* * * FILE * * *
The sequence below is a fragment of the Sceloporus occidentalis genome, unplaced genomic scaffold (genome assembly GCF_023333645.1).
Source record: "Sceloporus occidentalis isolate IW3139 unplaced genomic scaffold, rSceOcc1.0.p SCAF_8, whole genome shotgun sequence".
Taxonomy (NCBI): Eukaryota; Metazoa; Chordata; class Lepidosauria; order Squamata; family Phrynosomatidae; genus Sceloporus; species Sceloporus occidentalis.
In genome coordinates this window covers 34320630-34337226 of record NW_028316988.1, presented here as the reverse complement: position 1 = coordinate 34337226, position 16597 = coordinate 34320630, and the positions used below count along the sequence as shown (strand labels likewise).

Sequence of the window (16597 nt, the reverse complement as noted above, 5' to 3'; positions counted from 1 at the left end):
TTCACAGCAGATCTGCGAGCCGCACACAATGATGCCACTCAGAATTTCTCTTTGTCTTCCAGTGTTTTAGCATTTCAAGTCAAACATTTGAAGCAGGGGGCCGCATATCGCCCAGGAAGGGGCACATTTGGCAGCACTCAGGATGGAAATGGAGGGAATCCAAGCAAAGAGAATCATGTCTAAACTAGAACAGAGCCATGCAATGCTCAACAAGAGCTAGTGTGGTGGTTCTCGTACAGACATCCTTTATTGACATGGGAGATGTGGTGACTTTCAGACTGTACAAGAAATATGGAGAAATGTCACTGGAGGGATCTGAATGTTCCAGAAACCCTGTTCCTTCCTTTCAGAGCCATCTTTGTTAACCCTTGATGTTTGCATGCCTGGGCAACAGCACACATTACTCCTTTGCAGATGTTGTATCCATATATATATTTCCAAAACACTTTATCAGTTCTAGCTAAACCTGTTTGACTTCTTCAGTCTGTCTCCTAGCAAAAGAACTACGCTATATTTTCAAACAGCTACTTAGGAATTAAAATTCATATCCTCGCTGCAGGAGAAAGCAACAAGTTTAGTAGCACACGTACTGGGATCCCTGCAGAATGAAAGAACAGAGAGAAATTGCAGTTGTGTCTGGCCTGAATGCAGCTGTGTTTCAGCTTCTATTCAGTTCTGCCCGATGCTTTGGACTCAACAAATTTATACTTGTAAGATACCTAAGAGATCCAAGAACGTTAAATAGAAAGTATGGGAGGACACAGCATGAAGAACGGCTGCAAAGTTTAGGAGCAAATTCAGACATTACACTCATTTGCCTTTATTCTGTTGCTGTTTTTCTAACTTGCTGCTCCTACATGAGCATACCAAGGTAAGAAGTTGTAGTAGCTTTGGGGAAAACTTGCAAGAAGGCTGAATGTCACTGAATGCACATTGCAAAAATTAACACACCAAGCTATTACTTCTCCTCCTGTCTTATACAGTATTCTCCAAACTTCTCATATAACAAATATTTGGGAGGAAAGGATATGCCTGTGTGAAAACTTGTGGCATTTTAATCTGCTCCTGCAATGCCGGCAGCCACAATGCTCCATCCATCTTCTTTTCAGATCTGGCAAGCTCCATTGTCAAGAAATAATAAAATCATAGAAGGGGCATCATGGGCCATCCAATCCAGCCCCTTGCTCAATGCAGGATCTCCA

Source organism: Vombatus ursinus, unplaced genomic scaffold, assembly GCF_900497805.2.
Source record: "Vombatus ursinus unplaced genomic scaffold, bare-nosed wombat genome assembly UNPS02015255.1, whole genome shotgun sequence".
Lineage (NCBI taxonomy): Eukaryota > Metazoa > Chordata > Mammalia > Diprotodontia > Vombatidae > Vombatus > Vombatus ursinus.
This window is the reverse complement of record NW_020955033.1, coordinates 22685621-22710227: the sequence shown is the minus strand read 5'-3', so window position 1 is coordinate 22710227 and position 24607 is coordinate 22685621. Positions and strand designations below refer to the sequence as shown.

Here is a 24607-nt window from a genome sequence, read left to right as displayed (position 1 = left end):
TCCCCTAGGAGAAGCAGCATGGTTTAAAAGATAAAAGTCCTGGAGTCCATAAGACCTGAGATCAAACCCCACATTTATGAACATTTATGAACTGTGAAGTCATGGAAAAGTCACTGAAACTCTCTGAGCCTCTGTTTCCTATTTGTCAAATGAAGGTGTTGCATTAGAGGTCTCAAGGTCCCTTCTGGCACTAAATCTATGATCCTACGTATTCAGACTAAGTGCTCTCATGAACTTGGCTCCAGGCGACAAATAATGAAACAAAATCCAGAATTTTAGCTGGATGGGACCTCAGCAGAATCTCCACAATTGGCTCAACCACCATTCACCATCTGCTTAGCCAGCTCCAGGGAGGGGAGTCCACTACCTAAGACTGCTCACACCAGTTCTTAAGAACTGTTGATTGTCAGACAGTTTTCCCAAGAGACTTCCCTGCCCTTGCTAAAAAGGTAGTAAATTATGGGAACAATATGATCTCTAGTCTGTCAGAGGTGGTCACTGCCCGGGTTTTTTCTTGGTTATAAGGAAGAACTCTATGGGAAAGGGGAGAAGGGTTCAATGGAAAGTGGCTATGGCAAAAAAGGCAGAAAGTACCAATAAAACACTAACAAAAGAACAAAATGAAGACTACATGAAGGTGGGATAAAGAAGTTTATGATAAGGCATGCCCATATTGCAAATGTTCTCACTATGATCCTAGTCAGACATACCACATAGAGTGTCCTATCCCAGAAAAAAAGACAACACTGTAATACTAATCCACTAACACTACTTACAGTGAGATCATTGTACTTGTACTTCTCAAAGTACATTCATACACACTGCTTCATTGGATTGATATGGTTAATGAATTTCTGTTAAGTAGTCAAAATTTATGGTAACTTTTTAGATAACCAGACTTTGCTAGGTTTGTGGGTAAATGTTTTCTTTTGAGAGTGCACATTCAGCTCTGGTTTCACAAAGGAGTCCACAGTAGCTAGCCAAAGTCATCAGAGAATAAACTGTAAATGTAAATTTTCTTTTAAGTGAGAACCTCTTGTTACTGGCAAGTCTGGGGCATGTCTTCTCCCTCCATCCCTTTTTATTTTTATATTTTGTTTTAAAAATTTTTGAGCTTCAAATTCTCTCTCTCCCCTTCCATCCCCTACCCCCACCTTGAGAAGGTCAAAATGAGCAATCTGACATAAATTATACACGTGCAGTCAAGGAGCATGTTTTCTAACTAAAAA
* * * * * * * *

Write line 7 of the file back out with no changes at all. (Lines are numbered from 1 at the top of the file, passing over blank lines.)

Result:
Source organism: Vombatus ursinus, unplaced genomic scaffold, assembly GCF_900497805.2.